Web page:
I hope you are having a wonderful holiday season, enjoying shopping for gifts, visiting with friends and family, and making great resolutions and promises for the New Year.
What have I been doing?
My vacation started about a week ago. But I don’t know that many people would envy what I did during the first week of my long awaited and much needed respite from my daily routine: I had a screening colonoscopy.
Yup, that’s right: a screening colonoscopy.
I write and lecture a lot about the importance of preventive medicine.
I previously wrote a blog about my holiday experience two years ago, when I found out I had some fairly serious but common medical problems as a result of not following my own good medical advice. My bottom line: I was stuck in “do as I say and not as I do.”
Two years later, fortunately all is much better and under control. I made a commitment at that time to myself and my family to take care of myself, and I have done reasonably well—although like everyone else, I am certainly not perfect.
But my wife reminded me recently there were still some “unmet needs,” and colorectal cancer screening was at the top of the list (wives are like that from time to time).
So, being the good doctor that I try to be, two months ago I made an appointment with my friendly local gastroenterologist to get screened in December on the first day of my holiday vacation.
I can’t say that it was a fun way to start my “time off.” I don’t know anyone who relishes the idea of having a long tube put you-know-where.
But it really wasn’t all that bad.
The prep was much simpler than it was when I had my first screening ten years ago (however, I wouldn’t exactly say the liquid that I had to drink was particularly tasty).
The staff at our local hospital’s outpatient procedure area were exceptionally friendly and accommodating (I especially appreciated the warmed blankets they offered while I was waiting. That was a very nice touch, I must say.).
The GI doc was also pleasant, especially when I volunteered the fact that I was very familiar with the procedure and the need to have it done. It isn’t easy dealing with me at times, and this was definitely one of those times.
Then came the fun part—although I have no recollection whatsoever of the procedure. A couple of milligrams of Versed and I was out like a light (although I understand that it was in fact a bit more than a couple of milligrams).
Maybe it’s a good thing I don’t remember, since I have had a couple of reports subsequently that I was a bit chatty during and after the procedure.
I guess the good news is that everything went well—including the finding of a small polyp which was benign.
And that brings me to the serious part of this discussion: why the American Cancer Society recommends screening for colorectal cancer in the first place.
Although I may sound like I am making “light” of a serious matter, the reality is that many people in this country—especially men—are reluctant to get screened for colorectal cancer.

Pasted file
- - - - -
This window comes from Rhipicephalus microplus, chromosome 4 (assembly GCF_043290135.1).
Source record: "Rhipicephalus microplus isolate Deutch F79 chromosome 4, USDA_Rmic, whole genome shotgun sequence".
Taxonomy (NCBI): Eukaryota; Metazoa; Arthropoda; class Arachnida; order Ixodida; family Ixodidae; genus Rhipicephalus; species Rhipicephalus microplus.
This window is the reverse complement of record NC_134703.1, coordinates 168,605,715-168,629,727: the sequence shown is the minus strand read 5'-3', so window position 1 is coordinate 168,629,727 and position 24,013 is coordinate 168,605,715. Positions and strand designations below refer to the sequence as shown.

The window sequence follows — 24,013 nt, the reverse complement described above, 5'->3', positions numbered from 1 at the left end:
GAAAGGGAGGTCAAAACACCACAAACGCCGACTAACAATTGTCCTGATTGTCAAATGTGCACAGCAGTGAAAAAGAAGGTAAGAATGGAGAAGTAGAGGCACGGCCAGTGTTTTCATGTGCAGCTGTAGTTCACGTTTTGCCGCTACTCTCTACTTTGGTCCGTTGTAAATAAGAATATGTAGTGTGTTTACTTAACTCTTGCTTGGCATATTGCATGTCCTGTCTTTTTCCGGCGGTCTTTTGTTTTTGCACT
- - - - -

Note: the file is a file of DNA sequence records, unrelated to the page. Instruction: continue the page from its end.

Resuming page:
The net result is that we have thousands of people dying every year whose lives may have been saved if they followed the Society’s screening recommendations for this disease.
You may choose to screen using other methods, including laboratory examinations to look for blood in the stool, or by having a sigmoidoscopy with annual stool tests.
But the end message is still the same: if you are 50 years of age and older, and at average risk of getting colorectal cancer, you need to be screened on a regular basis, consistent with the choice of test you select. Remember, that the test you get is the best test for you.
This isn’t something you should put off for another day.
Hearing that I had been screened, an acquaintance of my wife asked her to ask me to write about my experience in the hope that she could persuade her husband to be screened.
This couple had made an agreement with each other to get colonoscopies. Apparently, she kept her part of the bargain. The mistake, however, was that she didn’t make hubby go first. He is now making excuses and hasn’t scheduled the test.
My mother had colon cancer at an advanced age. That puts me at increased risk for this disease.
My first screening 10 years ago was negative. This time, there was a very small polyp, and consistent with the American Cancer Society guidelines for follow-up, I will get screened again in five years.
No one can say for certain whether or not that little polyp would have grown to become something more serious, and turn into a cancer. But now we do know for certain that it is gone and will not cause a problem.
Having endured the prep and the “event,” I can assure you that the piece of mind is worth far more than the inconvenience. And, based on conversations I have had with many others, the odds are overwhelming that your experience will be similar to mine.
Taking some time to get some “preventive health maintainence” isn’t a bad idea for anyone. Maybe you won’t take time from your holidays to go through a colonoscopy, but you can make a commitment and get an appointment now to do it early next year.
So my wish to you this season is that you have a wonderful holiday, and that you and yours have a happy, prosperous, and (especially) healthy New Year.
And, while you are out there spending money and spreading joy, take a moment to take care of yourself and your family.
That could turn out to be the greatest gift of all.